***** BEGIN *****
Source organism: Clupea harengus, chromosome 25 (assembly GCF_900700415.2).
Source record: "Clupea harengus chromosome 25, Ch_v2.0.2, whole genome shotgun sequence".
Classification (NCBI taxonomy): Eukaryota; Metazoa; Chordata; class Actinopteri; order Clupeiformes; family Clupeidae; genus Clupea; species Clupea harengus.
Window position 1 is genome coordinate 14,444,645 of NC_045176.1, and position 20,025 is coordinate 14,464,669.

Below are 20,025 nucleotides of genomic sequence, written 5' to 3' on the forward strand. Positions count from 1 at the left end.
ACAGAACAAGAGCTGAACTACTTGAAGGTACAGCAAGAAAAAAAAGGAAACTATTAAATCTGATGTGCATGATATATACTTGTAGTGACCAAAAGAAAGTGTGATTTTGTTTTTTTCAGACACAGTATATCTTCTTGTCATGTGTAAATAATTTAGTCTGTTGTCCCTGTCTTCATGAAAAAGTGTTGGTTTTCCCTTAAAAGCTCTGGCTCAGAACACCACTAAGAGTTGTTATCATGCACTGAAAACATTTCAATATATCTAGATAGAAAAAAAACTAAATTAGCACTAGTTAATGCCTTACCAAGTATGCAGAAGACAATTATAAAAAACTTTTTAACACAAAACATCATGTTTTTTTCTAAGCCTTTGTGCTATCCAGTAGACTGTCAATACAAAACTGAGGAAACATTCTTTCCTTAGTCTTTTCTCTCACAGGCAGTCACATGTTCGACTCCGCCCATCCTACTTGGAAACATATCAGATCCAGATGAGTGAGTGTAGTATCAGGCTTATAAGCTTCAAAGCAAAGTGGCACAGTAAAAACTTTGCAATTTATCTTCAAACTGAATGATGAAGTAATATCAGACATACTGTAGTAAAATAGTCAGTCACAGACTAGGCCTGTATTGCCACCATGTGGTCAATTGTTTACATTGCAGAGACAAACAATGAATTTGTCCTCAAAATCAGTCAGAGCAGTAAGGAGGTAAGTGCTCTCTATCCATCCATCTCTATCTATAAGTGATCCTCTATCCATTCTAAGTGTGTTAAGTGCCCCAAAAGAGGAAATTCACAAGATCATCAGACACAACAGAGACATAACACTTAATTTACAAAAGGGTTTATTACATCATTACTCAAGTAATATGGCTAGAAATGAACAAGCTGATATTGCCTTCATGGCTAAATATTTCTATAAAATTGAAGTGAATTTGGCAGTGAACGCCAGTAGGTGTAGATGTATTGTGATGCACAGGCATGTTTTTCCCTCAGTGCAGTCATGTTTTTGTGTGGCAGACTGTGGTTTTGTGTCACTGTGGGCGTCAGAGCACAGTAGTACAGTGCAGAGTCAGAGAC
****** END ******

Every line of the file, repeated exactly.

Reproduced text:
Source organism: Clupea harengus, chromosome 25 (assembly GCF_900700415.2).
Source record: "Clupea harengus chromosome 25, Ch_v2.0.2, whole genome shotgun sequence".
Classification (NCBI taxonomy): Eukaryota; Metazoa; Chordata; class Actinopteri; order Clupeiformes; family Clupeidae; genus Clupea; species Clupea harengus.
Window position 1 is genome coordinate 14,444,645 of NC_045176.1, and position 20,025 is coordinate 14,464,669.

Below are 20,025 nucleotides of genomic sequence, written 5' to 3' on the forward strand. Positions count from 1 at the left end.
ACAGAACAAGAGCTGAACTACTTGAAGGTACAGCAAGAAAAAAAAGGAAACTATTAAATCTGATGTGCATGATATATACTTGTAGTGACCAAAAGAAAGTGTGATTTTGTTTTTTTCAGACACAGTATATCTTCTTGTCATGTGTAAATAATTTAGTCTGTTGTCCCTGTCTTCATGAAAAAGTGTTGGTTTTCCCTTAAAAGCTCTGGCTCAGAACACCACTAAGAGTTGTTATCATGCACTGAAAACATTTCAATATATCTAGATAGAAAAAAAACTAAATTAGCACTAGTTAATGCCTTACCAAGTATGCAGAAGACAATTATAAAAAACTTTTTAACACAAAACATCATGTTTTTTTCTAAGCCTTTGTGCTATCCAGTAGACTGTCAATACAAAACTGAGGAAACATTCTTTCCTTAGTCTTTTCTCTCACAGGCAGTCACATGTTCGACTCCGCCCATCCTACTTGGAAACATATCAGATCCAGATGAGTGAGTGTAGTATCAGGCTTATAAGCTTCAAAGCAAAGTGGCACAGTAAAAACTTTGCAATTTATCTTCAAACTGAATGATGAAGTAATATCAGACATACTGTAGTAAAATAGTCAGTCACAGACTAGGCCTGTATTGCCACCATGTGGTCAATTGTTTACATTGCAGAGACAAACAATGAATTTGTCCTCAAAATCAGTCAGAGCAGTAAGGAGGTAAGTGCTCTCTATCCATCCATCTCTATCTATAAGTGATCCTCTATCCATTCTAAGTGTGTTAAGTGCCCCAAAAGAGGAAATTCACAAGATCATCAGACACAACAGAGACATAACACTTAATTTACAAAAGGGTTTATTACATCATTACTCAAGTAATATGGCTAGAAATGAACAAGCTGATATTGCCTTCATGGCTAAATATTTCTATAAAATTGAAGTGAATTTGGCAGTGAACGCCAGTAGGTGTAGATGTATTGTGATGCACAGGCATGTTTTTCCCTCAGTGCAGTCATGTTTTTGTGTGGCAGACTGTGGTTTTGTGTCACTGTGGGCGTCAGAGCACAGTAGTACAGTGCAGAGTCAGAGAC